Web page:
Persian and Turkish Rugs are both handmade products that compliment beauty and art. They are considered valuable, and they can live through generations without losing their value. However, they are other Oriental countries that produce high-quality carpets for the world. All of the hand-knotted rugs are perfect products for enhancing the beauty of a house’s interior and provide comfortable feelings for hard floorings and bring a sense of timeless style to the home. Handmade rugs have precise and individual crafts by skilled weavers who utilize professional and traditional techniques passed down for hundreds of years. These products will bring and dignified feeling to the interior and breathe a new life into any room.
Persian and Turkish rugs have a touch of sacredness due to the precision and time that skilled weavers spend on creating them. These products are not sacred only for the care they receive but also due to the production time they require. They will need from 30 days to 8 years to become the masterpiece they need to be. Regardless of their origin, weavers utilize different materials for creating their art. The vast majority of these aesthetic creations contain natural fibres such as silk and wool. However, rugs that have silk in their structure are often more expensive due to their luxurious textures. Thus, the most common material is natural wool. After knowing the general similarities between Persian and Turkish rugs, it is good to know their considerable differences when choosing one before another for different purposes. Here are the main contrasts between the two precious carpet types.
Origin and Country
The first difference between Persian and Turkish rugs is their origin by country. As it is evident from their names, Turkish carpets come from Turkey, and Persian rugs come from Persia, now called Iran.
Persian Rugs: The rug weaving art in Persia has been in the country’s tradition for more than 2500 years. Artisan woven rugs were initially articles of necessity to cover nomadic tribesmen’s floors to protect from damp and cold weather. The progress of the craft and skill involved in creating these artistic works passes down from generation to generation since then throughout periods of war, invasion, and peace. Most of the production progression lies in conjunction with various rulers and kings of Persia throughout time. When Cyrus the Great surmounted Babylon in 539 BC, he introduced carpet-making to the region. They are pieces of evidence that show the Persepolis was covered with valuable rugs and carpets. Even before his time, nomads knew the weaving techniques for creating a simple design for their homes.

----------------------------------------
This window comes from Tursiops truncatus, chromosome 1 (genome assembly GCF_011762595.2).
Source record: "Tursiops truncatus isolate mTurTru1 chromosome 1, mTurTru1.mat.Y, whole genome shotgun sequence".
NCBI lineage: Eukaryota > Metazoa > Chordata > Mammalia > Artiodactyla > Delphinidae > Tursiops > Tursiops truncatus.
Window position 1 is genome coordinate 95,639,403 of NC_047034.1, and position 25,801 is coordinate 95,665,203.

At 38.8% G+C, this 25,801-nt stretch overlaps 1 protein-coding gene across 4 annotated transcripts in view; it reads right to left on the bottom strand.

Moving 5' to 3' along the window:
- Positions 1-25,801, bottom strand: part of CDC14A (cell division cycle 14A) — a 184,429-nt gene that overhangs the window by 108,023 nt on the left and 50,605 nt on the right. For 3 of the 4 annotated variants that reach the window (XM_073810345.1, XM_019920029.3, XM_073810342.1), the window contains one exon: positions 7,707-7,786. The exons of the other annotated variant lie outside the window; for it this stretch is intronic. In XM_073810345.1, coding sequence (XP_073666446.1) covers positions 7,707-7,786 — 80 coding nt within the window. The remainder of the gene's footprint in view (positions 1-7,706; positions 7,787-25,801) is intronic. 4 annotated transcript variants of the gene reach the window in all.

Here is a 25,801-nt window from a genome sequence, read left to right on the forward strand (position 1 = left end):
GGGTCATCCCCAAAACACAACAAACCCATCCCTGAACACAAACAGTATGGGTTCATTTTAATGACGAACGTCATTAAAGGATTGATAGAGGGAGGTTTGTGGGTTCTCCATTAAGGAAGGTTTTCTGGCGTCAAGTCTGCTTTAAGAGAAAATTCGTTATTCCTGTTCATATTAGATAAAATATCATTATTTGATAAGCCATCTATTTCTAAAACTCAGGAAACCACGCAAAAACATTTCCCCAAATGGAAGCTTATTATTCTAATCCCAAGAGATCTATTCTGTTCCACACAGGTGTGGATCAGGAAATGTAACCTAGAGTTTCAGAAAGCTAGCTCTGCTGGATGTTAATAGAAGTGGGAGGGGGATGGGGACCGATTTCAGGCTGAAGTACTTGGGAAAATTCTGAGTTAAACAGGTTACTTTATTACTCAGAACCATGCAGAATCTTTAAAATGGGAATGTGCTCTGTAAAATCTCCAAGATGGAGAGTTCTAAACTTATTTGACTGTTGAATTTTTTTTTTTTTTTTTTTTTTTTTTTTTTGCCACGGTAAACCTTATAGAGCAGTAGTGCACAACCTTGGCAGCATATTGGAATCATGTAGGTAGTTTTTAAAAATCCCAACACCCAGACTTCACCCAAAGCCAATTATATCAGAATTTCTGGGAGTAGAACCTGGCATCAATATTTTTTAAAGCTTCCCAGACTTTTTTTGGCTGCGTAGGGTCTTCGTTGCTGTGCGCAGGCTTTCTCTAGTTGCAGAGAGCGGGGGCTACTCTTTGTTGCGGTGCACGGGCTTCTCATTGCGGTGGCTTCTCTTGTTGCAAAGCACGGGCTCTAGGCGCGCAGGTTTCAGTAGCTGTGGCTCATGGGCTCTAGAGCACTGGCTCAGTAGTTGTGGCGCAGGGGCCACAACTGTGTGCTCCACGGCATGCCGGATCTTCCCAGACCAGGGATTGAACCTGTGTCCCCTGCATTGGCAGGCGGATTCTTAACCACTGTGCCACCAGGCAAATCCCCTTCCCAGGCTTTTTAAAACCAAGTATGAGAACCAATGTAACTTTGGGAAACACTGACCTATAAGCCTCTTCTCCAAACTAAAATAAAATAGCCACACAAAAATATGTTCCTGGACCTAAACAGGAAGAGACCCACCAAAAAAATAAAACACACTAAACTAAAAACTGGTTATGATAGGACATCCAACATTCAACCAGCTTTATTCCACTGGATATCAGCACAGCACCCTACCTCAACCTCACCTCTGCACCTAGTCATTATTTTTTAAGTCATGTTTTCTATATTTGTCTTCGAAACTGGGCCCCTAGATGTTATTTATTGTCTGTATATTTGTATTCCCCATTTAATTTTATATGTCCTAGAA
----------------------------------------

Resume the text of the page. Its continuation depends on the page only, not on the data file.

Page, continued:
Turkish Rugs: The creation of Turkish rugs started for environmental, economic, religious, and sociological reasons, becoming one of its symbols. Rug weaving art was introduced to Anatoly by the Selcuks at the end of the 11th century and the 12th century. Even numerous fragments are known to be of Selcuk origin, and the wide variety of design and technical aspects in the products prove the original rug weaving’s resourcefulness. The oldest surviving product from this region is dated from the 13th century.
Persian rug weavers utilize the single knot method for creating their traditional products. However, Turkish artisans make their products by using the double knot technique. Both techniques can make the rug durable and beautiful. Almost all Turkish carpets are produced using the double knot technique, but the same does not appear in all Persian products. Some of the products that are initiated from Iran are made by using a dual knot weaving system. For example, most Persian carpets made in the North-west and Northern areas of Iran use the second knotting strategy due to the origin of weaver’s nomads from Turkey. This type of rug has a place in the Persian rugs class because all Persia products were named after villages, cities, and even tribes.
Source of Inspiration
Persian Rugs often convey information about legends and nature. They feature symbols and pictures of animals, mountains and other natural elements. This is why it is ubiquitous to find birds and different flowers in Persian carpet designs. On the other hand, Turkish products often express their artisan’s spiritual and religious beliefs and real-life experiences. Thus, most Turkish rugs are known for using patterns and motifs in their designs. For example, most of their products have a tree of life symbol, which signifies a Turkish elder conspicuous in their religion.
Patterns and Designs
Persian rugs contain rounded designs featuring medallion motifs with floral or natural element patterns. The single knot method utilized in these products allows the weaver to create elegant round designs without limitations. Persian carpets’ characteristics make them have more Oriental design and provide a royal appearance, making them look like they were created for palaces or other classy areas. On the other hand, Turkish rugs often have geometric designs that are sharp and straight. The double knotting technique allows the artisan to achieve geometric shapes. As it is told, these carpets contain motifs that explain why their designs represent mysteries and puzzles to be solved. In other words, Turkish products motifs and geometric designs convey many symbolic meanings.